When I opened the cases of the lacquer and the matte finished saxophones, I was greeted with the sight of a beautiful instrument.  Both instruments were beautifully engraved from bell to neck and on the keys and on the inner rim of the bell.  The Buffet-Crampon logo is clearly stamped on the bell, and the bell brace is solid and also has the Buffet logo on it. The gold lacquer had a deep honey color to it.  The matte finish was very well done. On both horns I could not detect any flaws on the finishes, even minor ones.  When I picked up the horns, I felt like I was holding a quality instrument.  They felt solid and had weight behind them, nothing shoddy here.  The keywork was solid and the keys just snapped into place, feeling as good as any Selmer, Yamaha or Yanigasawa that I've played.   The keys were cupped so the fingers would fit neatly into them.  If I have a complaint, it's that they're not using real pearls, but simulated pearl made of plastic.  I would recommend they change that since other saxophones being made at the Buffet's price point are using real abalone on their keys.  The bell keys had double braces for extra snap and better seal.  On both horns, everything was fit nice and tight.  No loose keys, nothing out of place.  These horns were inviting me to play them.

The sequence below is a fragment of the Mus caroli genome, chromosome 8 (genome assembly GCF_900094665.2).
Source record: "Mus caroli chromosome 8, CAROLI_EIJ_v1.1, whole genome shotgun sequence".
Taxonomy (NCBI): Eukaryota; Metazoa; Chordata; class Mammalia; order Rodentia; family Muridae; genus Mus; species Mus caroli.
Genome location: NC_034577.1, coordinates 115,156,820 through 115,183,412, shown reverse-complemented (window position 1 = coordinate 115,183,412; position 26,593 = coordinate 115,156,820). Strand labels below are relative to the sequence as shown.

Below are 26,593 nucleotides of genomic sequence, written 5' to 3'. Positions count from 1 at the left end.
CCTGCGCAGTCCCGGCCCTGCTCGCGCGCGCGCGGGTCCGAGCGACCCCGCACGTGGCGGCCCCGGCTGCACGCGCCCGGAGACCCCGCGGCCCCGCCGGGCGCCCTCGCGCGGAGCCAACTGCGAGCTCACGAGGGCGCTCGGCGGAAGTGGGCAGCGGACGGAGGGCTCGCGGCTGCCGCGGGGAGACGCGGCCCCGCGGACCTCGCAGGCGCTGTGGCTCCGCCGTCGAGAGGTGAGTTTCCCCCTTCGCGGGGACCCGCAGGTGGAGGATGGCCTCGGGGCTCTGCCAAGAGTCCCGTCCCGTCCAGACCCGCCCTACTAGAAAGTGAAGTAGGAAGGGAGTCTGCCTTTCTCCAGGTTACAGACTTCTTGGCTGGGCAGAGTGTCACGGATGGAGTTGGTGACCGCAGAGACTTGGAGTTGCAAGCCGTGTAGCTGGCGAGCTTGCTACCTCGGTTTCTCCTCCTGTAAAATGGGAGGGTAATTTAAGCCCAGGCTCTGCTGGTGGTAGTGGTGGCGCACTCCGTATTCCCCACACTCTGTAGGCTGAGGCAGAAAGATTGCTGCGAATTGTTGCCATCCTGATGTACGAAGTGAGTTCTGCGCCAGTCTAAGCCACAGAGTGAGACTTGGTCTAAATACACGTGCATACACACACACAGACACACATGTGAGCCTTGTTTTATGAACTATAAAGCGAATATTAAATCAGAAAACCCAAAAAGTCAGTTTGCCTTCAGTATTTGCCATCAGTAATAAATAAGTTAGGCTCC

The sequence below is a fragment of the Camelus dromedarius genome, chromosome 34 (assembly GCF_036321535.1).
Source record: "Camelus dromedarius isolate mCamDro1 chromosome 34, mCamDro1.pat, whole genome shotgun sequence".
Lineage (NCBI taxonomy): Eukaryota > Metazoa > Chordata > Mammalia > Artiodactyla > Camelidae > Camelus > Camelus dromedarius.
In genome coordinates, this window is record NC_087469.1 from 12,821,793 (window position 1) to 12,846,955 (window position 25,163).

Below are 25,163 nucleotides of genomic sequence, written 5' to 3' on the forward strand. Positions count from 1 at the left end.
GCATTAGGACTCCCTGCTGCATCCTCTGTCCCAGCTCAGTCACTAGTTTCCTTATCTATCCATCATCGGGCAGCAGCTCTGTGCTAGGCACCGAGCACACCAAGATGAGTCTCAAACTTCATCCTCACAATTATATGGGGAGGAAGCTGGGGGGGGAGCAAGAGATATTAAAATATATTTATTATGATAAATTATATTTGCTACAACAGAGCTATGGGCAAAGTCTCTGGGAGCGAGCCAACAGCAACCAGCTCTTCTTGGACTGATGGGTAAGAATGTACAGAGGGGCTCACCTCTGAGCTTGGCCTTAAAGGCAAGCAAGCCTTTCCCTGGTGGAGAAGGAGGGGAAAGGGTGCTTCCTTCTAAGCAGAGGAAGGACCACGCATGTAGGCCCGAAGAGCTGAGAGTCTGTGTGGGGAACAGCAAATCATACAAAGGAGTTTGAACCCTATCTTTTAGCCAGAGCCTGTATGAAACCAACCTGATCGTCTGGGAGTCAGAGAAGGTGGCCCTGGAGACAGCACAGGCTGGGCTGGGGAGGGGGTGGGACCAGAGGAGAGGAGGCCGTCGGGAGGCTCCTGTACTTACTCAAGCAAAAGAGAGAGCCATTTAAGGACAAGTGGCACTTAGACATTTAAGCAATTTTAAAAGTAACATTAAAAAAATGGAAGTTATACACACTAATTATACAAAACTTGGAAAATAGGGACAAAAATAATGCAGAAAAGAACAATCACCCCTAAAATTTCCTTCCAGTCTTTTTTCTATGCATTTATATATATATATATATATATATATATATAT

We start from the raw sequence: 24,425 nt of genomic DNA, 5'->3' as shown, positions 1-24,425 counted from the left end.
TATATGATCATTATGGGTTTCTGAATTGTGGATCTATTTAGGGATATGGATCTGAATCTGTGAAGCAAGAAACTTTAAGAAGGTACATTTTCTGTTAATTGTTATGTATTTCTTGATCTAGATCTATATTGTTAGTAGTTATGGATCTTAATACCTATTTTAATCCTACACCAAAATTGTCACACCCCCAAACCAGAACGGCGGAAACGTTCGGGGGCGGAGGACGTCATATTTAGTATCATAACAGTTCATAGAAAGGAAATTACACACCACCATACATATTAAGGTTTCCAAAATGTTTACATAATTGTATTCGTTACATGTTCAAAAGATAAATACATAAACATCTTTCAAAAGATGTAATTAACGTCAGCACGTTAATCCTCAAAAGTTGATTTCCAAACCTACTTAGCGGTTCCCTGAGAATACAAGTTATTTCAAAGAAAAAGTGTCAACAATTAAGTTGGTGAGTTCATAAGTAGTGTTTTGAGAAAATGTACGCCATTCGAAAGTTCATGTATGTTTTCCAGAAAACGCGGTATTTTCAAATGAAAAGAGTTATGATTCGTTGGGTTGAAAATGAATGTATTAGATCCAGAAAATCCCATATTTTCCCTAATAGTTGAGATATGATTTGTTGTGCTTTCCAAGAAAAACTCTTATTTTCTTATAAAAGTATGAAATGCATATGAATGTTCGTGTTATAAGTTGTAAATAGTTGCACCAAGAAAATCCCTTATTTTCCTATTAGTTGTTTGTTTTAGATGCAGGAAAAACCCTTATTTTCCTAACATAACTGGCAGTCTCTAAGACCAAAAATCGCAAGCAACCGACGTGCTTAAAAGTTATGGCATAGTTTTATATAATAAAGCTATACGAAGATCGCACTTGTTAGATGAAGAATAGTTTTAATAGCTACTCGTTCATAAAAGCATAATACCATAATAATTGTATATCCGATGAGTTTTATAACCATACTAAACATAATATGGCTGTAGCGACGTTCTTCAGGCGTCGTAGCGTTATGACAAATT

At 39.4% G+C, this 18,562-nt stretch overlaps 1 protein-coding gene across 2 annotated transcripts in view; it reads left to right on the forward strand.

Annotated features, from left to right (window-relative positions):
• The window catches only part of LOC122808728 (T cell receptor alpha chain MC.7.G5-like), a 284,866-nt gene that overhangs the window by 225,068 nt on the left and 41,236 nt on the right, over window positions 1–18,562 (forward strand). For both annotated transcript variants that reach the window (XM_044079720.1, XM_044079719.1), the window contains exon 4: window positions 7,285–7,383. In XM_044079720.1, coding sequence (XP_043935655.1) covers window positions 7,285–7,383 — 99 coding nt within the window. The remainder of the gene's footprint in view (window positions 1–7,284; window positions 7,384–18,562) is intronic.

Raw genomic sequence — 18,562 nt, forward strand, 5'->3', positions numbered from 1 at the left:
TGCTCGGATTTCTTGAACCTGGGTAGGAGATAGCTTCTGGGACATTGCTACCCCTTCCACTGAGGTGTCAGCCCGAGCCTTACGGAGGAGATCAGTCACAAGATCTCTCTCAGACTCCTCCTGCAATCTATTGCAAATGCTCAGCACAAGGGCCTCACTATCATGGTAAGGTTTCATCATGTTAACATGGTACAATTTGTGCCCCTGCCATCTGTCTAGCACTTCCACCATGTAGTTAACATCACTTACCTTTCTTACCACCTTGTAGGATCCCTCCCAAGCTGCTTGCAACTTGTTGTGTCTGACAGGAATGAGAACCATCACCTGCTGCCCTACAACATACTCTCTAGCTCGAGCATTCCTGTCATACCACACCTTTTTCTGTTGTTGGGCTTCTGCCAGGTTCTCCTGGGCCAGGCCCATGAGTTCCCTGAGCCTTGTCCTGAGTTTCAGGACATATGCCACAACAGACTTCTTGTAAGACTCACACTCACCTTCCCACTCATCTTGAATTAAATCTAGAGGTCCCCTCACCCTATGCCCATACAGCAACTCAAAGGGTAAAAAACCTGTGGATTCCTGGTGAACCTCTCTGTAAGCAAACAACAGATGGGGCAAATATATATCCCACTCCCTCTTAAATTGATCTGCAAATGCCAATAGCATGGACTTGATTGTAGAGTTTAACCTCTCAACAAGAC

The first one I played was the matte finish sax.  A quick side note here.  Both horns were set up properly by the shop technician, so they were in the best playing condition.  My advice to any player is that any horn, regardless of make or price point should be set up first in order to truly evaluate its mechanical and tonal qualities.  I test play every saxophone with my usual set-up, which is a Meyer 6M mouthpiece, Rovner 1RL Dark ligature with LaVoz medium reeds.  I've tried lots of different set-ups over the years, but this is the one that works for me.  I can accurately judge a horn's qualities with this set-up.  What happened when I blew the first notes on the horn completely took me by surprise.  At the Buffet 400's price point, I would expect a fairly decent generic saxophone sound.  At its worst I would expect it to sound like a top grade student horn.  Instead, what I got was a full, strong and lush tone that just jumped out of the horn.  If you've read my article on the Conn 6M, you know that I favor that sax over anything else.  Putting all prejudices aside, I had to admit that I was playing what is a serious challenge to my beloved old horn.  The tone was strong and very well centered.  Intonation was spot-on.  The action smooth and solid.  Whew!  I just didn't expect this from a horn whose price is just around $1650.00. I played jazz, classical and even Beatle tunes, and it just made the transitions of musical styles with ease.  With some horns, they either play jazz well, or are made for classical, etc., but very few saxophones at this price point can make the stylistic transitions that the Buffet 400 could.  I also had an easy time playing the lower notes with less resistance, due to the wider bell bow.